Truth be told I’ve had a rocky relationship with Chardonnay over the years. Some would say it’s love / hate. In theory I love Chardonnay. Certainly the grape itself is one of the stone cold classics; the most revered of varieties in many circles. And when Chardonnay is made in a style true to its roots and its natural essence I’m on board. Sometimes though the grape is bastardized with absurd amounts of oak, to the point that the wine in question becomes a testament to wood, not grapes; thankfully that trend seems to have lessened over the last few years. Today I’ll look at a Chardonnay firm Burgundy, a place that more often than not has treated Chardonnay with the kid gloves it deserves to achieve greatness. The Maison Vincent 2009 J.J. Bourgogne Blanc was produced from fruit sourced in southern Burgundy. This offering is 100% Chardonnay. This wine was vinified in a combination of stainless steel (67%) and French oak (33%). This selection has a suggested retail price of $18.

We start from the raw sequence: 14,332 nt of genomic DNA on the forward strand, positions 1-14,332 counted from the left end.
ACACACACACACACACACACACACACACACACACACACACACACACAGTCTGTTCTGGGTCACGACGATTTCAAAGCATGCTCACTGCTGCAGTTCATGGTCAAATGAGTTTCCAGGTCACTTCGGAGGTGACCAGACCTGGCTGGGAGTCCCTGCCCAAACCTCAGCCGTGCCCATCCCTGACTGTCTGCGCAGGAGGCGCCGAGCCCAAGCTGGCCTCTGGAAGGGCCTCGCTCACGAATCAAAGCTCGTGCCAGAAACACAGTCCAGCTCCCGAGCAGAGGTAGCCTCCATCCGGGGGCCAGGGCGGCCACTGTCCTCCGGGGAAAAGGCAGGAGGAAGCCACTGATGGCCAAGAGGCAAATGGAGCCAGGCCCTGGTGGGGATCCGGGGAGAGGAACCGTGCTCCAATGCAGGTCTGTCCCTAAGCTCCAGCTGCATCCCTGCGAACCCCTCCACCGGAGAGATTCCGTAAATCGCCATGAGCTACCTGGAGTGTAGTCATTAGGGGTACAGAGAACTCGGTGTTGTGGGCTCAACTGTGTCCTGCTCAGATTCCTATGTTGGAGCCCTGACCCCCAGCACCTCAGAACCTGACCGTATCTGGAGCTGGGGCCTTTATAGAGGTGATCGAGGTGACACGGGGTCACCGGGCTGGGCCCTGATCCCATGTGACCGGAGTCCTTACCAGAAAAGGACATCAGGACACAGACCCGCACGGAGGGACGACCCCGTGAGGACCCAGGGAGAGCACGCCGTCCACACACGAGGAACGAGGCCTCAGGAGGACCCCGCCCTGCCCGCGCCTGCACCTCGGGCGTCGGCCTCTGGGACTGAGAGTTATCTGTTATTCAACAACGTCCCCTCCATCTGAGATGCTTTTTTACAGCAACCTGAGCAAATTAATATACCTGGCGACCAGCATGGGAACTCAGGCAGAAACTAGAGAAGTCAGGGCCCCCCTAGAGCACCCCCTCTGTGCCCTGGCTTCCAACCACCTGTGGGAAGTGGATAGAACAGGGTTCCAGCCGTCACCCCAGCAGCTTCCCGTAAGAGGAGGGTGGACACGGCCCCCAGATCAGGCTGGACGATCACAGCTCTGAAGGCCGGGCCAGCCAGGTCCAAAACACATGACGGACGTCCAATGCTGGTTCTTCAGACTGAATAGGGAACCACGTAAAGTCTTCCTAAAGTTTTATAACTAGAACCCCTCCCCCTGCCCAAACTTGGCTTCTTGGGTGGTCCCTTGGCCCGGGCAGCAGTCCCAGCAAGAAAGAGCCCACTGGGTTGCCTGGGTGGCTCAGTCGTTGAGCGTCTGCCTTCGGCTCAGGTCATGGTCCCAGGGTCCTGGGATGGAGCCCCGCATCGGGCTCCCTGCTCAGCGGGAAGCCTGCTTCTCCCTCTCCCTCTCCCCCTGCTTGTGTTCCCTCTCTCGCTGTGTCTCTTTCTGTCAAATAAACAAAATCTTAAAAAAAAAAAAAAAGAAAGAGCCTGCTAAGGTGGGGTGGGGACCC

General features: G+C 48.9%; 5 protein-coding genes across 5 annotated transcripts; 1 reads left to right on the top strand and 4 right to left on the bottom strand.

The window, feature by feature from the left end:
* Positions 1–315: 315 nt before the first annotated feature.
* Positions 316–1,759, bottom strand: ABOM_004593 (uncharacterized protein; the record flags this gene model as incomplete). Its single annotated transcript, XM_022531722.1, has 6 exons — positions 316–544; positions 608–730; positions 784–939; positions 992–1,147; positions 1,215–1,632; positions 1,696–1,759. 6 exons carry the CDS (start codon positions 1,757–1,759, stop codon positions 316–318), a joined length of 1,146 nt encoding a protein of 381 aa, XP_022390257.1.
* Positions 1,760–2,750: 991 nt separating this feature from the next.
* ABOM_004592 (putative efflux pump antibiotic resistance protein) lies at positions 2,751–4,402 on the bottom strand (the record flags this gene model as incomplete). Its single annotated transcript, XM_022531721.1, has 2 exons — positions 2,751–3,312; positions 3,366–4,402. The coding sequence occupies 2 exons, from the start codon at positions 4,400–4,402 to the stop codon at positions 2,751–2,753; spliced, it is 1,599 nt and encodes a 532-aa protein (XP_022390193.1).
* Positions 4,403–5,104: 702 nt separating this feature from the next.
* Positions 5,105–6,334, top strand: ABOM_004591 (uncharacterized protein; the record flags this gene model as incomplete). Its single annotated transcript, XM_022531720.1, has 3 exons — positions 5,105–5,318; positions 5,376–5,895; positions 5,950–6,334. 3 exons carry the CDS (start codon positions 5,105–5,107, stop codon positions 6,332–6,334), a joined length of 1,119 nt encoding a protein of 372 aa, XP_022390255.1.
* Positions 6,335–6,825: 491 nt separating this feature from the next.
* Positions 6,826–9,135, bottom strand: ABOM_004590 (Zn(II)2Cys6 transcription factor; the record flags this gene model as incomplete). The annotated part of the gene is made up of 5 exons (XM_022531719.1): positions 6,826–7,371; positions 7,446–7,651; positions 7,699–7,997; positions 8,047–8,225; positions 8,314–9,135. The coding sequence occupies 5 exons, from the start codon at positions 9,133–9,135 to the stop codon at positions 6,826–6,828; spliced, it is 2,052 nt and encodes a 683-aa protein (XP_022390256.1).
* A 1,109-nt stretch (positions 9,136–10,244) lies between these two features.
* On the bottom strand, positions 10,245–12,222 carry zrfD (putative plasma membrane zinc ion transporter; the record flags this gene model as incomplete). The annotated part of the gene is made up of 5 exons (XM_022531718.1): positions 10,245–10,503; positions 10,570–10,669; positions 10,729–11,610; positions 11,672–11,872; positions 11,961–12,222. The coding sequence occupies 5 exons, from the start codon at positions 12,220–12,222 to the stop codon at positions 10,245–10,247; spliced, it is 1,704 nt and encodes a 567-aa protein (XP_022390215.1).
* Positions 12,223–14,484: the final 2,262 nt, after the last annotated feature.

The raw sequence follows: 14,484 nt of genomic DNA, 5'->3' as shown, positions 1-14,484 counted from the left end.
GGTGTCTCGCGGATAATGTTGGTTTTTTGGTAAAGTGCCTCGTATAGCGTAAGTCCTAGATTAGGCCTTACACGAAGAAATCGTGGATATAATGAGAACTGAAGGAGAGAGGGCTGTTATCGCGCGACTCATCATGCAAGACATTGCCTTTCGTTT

Fresh orchard fruit aromas and hints of biscuit emerge from this nose of this 2009 Chardonnay. Both apple and pear continue on the palate and they’re accompanied by bits of Meyer lemon and white pepper. Minerals lead the finish along with tart apple, a touch of vanilla bean and a mélange of citrus flavors. This wine is crisp and refreshing with zingy acidity.
This is a really nice example of Chardonnay and it’s also a good value for its price-point. The use of oak on this wine was judicious and it adds to the overall complexity and layers of flavors. The firm acidity helps lend this wine to being a natural partner for lighter foods.